The Episcopal Church is part of the Anglican Communion. Officially called the Protestant Episcopal Church in the United States of America. Episcopal Church is acceptable in all references. Two bodies govern the church nationally — the permanent Executive Council and the General Convention, which meets every three years. One bishop holds the title of presiding bishop. The General Convention determines national policies, and all acts must pass its House of Bishops and House of Deputies. Under the council are provinces, dioceses or missionary districts, local parishes and local missions. A province is composed of several dioceses and has a synod made up of a house of bishops and a house of deputies. Within a diocese, a bishop is the principal official and is helped by the Diocesan Convention, which is made up of all clergy in the diocese and lay representatives from each parish. A vestry, composed of the rector and lay members elected by the congregation, governs the parish or local church.
Among Protestant churches, the Episcopal Church has titles that are particularly challenging. Capitalize titles before a name but lowercase otherwise. Note that some positions have more than one title or honorific. Because some U.S. congregations have broken ties with the Episcopal Church and affiliated with Anglican bishops, be sure to make clear in stories about such disputes whether a bishop is Anglican or Episcopal.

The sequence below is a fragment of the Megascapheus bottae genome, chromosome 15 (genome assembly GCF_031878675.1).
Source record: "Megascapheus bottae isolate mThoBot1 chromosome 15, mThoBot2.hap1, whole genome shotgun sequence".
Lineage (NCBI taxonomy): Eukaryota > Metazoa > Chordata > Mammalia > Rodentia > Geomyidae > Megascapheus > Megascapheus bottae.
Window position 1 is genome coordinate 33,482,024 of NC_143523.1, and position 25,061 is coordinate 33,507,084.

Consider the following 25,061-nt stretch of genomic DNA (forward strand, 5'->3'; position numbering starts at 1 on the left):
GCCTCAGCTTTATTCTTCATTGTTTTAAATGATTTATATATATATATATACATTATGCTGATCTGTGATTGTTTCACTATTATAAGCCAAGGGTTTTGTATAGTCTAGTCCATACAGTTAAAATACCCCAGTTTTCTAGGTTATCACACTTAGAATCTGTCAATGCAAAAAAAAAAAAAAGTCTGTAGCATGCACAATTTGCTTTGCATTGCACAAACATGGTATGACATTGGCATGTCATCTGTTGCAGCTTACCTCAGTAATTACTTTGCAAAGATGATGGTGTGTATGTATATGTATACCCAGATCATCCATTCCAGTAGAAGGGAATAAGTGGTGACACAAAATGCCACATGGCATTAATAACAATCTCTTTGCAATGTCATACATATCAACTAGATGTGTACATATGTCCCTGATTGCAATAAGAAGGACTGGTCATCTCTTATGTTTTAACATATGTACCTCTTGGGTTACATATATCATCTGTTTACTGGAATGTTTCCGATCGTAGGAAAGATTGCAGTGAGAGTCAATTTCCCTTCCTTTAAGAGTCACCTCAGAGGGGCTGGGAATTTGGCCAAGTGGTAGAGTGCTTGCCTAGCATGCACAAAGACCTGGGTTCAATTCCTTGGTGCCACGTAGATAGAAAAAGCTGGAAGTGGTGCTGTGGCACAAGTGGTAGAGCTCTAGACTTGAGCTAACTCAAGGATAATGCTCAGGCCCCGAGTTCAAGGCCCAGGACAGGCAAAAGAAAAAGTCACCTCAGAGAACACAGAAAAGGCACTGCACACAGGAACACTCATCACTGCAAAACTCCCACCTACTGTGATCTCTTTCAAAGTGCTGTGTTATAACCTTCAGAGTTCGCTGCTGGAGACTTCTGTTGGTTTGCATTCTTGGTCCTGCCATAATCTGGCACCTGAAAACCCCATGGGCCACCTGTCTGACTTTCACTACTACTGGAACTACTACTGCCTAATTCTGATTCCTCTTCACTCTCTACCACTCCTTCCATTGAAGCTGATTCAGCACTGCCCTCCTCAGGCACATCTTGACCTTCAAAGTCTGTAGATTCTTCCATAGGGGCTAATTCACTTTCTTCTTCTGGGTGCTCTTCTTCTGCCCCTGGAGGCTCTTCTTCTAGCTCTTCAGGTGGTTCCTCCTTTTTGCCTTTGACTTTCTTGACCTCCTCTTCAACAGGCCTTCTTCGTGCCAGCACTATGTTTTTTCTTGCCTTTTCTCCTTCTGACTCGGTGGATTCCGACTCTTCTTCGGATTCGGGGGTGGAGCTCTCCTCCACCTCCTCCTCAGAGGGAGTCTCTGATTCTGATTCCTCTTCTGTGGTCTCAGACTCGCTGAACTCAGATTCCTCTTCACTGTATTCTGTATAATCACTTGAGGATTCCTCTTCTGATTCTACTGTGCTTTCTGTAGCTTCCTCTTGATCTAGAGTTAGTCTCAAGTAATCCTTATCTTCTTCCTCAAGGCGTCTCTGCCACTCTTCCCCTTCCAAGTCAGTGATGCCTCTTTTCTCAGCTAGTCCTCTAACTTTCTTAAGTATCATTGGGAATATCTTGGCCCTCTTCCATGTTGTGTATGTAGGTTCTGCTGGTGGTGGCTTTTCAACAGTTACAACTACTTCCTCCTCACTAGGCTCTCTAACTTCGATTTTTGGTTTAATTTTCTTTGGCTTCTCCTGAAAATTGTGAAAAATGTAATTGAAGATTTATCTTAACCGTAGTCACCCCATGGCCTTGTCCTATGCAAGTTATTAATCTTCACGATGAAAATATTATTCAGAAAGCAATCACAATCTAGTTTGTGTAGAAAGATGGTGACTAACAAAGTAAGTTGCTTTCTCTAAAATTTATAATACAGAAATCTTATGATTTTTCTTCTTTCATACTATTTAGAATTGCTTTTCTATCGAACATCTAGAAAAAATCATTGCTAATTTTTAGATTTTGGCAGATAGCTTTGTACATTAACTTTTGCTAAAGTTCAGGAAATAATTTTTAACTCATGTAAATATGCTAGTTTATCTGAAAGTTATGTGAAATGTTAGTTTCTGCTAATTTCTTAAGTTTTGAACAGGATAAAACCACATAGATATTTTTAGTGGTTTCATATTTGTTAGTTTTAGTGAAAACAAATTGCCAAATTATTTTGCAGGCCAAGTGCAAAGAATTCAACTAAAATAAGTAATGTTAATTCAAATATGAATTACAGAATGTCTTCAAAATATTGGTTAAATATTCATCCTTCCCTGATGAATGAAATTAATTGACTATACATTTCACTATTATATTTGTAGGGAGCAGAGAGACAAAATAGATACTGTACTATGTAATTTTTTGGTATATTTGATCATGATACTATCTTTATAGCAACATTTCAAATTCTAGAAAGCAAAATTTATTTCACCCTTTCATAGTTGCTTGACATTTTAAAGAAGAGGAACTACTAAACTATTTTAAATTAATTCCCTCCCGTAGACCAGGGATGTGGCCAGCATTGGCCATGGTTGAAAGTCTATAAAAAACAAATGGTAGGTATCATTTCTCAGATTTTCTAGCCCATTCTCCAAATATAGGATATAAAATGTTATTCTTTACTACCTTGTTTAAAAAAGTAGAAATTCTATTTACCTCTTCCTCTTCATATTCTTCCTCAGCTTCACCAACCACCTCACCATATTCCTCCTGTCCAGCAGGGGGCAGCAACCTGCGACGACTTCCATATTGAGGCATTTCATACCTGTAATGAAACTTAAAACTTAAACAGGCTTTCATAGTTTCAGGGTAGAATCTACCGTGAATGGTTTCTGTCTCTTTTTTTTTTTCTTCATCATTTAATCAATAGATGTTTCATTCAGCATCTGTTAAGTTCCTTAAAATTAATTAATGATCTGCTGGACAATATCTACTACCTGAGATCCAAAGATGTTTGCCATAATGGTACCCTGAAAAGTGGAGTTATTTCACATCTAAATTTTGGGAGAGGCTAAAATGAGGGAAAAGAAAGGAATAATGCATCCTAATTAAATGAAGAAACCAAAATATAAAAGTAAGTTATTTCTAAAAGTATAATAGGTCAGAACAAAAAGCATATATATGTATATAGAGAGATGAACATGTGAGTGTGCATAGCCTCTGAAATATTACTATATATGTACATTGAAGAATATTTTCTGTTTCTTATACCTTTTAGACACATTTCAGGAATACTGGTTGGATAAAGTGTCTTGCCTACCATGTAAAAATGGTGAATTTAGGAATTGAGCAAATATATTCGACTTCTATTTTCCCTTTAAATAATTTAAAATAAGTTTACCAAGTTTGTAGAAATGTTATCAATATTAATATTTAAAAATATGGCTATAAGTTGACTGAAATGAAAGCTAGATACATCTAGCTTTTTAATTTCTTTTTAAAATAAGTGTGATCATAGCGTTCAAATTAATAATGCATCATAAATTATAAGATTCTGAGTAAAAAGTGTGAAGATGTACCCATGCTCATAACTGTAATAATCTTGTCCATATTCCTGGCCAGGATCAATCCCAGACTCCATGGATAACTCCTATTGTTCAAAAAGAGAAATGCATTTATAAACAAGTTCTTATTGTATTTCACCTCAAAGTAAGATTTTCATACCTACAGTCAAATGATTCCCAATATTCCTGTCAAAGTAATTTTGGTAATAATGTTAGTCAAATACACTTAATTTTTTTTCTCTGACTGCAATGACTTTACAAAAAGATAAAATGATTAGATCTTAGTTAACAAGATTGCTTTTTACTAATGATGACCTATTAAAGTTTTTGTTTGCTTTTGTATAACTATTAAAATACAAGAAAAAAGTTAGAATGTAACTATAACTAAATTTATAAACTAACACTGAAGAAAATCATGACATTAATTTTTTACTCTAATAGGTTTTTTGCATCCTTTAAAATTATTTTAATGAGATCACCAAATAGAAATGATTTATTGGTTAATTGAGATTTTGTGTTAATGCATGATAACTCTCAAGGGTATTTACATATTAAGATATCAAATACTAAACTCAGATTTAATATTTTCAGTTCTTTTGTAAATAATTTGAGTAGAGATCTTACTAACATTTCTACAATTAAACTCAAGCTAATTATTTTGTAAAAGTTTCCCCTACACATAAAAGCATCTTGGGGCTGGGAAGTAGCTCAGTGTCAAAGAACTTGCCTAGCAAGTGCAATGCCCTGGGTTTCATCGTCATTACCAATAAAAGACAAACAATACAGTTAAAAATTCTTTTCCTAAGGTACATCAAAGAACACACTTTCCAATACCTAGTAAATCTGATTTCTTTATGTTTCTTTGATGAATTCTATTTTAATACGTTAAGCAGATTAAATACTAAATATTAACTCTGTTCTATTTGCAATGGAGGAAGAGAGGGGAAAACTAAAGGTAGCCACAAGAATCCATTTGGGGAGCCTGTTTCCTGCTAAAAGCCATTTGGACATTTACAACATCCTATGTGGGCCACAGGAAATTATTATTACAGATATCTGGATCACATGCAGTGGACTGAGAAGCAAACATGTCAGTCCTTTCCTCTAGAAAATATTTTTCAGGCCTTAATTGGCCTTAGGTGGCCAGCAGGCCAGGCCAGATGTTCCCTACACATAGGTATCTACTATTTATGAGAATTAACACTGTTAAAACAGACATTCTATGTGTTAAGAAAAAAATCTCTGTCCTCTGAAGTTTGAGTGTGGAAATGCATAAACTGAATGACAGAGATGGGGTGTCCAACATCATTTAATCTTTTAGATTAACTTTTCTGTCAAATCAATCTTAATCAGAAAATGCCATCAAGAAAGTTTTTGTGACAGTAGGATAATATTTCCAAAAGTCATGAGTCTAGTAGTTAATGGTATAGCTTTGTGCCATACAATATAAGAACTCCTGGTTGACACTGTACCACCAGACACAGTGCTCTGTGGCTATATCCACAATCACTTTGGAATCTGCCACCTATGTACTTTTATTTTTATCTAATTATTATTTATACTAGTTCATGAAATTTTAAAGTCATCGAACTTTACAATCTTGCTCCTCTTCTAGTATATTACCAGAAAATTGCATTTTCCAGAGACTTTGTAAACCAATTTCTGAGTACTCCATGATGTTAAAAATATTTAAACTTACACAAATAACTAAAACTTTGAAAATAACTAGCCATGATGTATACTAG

The presiding bishop is the chief pastor and primate who leads the national Episcopal Church. She is addressed as the Most Rev.
All other bishops use the title the Rt. Rev. before their name. Priests and deacons use the title the Rev. Priests who head a chapter, or governing body of a cathedral, are called deans and are addressed as the Very Rev. Archdeacons are addressed with the honorific the Venerable, as in the Venerable Jill Smith. Women and men in religious communities are called brother or sister and may be ordained.